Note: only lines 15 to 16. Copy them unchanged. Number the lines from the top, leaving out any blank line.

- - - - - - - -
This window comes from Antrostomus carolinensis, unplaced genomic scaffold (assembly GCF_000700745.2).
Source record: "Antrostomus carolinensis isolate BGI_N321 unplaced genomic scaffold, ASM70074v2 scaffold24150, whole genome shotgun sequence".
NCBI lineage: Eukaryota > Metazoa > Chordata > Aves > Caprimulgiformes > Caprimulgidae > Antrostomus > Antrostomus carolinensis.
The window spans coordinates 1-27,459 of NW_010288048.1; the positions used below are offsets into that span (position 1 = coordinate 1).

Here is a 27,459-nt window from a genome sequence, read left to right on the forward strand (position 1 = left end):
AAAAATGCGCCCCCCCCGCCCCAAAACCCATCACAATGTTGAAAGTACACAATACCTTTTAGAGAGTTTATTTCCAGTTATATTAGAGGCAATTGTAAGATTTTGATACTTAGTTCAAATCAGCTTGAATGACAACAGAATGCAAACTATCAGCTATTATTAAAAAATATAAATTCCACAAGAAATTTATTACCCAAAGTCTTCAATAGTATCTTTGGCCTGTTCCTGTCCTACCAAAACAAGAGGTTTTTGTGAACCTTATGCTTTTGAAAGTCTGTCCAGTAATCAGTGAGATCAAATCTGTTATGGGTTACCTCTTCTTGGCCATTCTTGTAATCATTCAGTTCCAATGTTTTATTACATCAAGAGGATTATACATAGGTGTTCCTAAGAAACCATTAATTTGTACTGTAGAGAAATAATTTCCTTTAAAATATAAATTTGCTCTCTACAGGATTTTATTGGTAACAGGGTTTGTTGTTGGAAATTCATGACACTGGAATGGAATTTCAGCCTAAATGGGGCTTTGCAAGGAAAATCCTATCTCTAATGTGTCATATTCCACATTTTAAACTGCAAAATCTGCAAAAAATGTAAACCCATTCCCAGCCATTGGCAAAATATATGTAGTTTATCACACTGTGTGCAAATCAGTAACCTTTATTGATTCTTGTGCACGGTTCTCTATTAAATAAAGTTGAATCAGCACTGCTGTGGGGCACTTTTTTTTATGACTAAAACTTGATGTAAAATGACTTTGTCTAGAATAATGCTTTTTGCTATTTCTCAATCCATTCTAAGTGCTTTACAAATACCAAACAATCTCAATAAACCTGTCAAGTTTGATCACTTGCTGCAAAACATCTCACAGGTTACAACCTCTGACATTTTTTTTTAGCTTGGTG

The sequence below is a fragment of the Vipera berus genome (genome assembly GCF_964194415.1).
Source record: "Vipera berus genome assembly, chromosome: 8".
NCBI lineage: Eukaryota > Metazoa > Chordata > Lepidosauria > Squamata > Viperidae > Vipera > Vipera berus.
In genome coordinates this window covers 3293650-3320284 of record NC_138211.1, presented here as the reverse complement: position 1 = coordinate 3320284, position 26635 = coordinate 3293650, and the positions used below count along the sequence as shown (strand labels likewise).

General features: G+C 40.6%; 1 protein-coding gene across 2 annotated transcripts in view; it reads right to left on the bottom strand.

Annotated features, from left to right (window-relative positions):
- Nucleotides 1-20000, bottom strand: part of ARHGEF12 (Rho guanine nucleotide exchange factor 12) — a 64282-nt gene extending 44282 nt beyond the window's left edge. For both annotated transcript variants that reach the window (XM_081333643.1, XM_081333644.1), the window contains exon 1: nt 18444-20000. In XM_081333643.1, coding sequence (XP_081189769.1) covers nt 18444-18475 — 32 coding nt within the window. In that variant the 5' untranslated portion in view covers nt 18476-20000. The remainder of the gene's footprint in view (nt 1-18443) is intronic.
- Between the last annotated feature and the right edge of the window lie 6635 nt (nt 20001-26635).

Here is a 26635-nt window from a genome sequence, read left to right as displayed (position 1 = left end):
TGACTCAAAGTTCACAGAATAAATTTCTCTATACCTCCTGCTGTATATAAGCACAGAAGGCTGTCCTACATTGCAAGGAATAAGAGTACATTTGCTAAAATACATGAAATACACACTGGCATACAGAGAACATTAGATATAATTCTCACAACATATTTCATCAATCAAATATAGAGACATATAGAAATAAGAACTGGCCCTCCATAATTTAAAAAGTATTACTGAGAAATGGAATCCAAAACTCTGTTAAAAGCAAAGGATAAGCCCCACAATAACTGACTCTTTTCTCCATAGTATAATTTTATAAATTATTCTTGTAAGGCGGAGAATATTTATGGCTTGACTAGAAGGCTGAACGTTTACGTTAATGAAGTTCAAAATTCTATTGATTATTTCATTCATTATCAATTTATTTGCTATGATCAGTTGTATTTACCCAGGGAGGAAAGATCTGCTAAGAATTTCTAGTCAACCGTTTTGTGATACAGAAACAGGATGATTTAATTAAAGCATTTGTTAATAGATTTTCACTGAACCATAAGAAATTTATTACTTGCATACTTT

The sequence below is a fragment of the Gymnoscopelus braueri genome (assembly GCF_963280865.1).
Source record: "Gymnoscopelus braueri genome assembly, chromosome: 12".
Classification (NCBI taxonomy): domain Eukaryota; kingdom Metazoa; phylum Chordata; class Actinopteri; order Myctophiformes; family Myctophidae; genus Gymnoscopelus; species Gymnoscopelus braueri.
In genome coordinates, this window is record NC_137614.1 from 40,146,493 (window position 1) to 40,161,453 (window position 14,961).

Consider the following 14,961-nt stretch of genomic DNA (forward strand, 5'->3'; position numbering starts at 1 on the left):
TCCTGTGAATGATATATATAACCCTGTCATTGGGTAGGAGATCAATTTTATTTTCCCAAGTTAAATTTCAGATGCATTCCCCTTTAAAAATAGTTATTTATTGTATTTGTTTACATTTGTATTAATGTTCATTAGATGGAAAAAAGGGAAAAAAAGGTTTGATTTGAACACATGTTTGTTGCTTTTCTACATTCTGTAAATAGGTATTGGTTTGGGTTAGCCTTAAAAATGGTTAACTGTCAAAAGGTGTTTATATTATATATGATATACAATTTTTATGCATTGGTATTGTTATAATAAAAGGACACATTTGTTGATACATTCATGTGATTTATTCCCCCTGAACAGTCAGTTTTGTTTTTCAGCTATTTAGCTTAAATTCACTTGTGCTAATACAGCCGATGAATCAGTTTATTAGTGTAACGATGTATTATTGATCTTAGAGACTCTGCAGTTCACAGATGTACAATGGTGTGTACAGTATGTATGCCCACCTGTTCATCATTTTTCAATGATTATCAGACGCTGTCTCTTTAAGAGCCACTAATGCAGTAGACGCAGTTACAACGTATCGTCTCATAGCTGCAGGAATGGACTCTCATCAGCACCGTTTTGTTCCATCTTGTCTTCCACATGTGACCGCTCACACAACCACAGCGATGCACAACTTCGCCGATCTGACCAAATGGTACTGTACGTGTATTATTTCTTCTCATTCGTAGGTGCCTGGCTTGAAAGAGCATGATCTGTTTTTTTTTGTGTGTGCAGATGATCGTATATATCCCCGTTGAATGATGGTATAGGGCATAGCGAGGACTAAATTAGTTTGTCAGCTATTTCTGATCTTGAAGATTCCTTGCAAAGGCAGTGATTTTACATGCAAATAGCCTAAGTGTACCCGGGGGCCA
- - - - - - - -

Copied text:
Here is a 26635-nt window from a genome sequence, read left to right as displayed (position 1 = left end):
TGACTCAAAGTTCACAGAATAAATTTCTCTATACCTCCTGCTGTATATAAGCACAGAAGGCTGTCCTACATTGCAAGGAATAAGAGTACATTTGCTAAAATACATGAAATACACACTGGCATACAGAGAACATTAGATATAATTCTCACAACATATTTCATCAATCAAATATAGAGACATATAGAAATAAGAACTGGCCCTCCATAATTTAAAAAGTATTACTGAGAAATGGAATCCAAAACTCTGTTAAAAGCAAAGGATAAGCCCCACAATAACTGACTCTTTTCTCCATAGTATAATTTTATAAATTATTCTTGTAAGGCGGAGAATATTTATGGCTTGACTAGAAGGCTGAACGTTTACGTTAATGAAGTTCAAAATTCTATTGATTATTTCATTCATTATCAATTTATTTGCTATGATCAGTTGTATTTACCCAGGGAGGAAAGATCTGCTAAGAATTTCTAGTCAACCGTTTTGTGATACAGAAACAGGATGATTTAATTAAAGCATTTGTTAATAGATTTTCACTGAACCATAAGAAATTTATTACTTGCATACTTT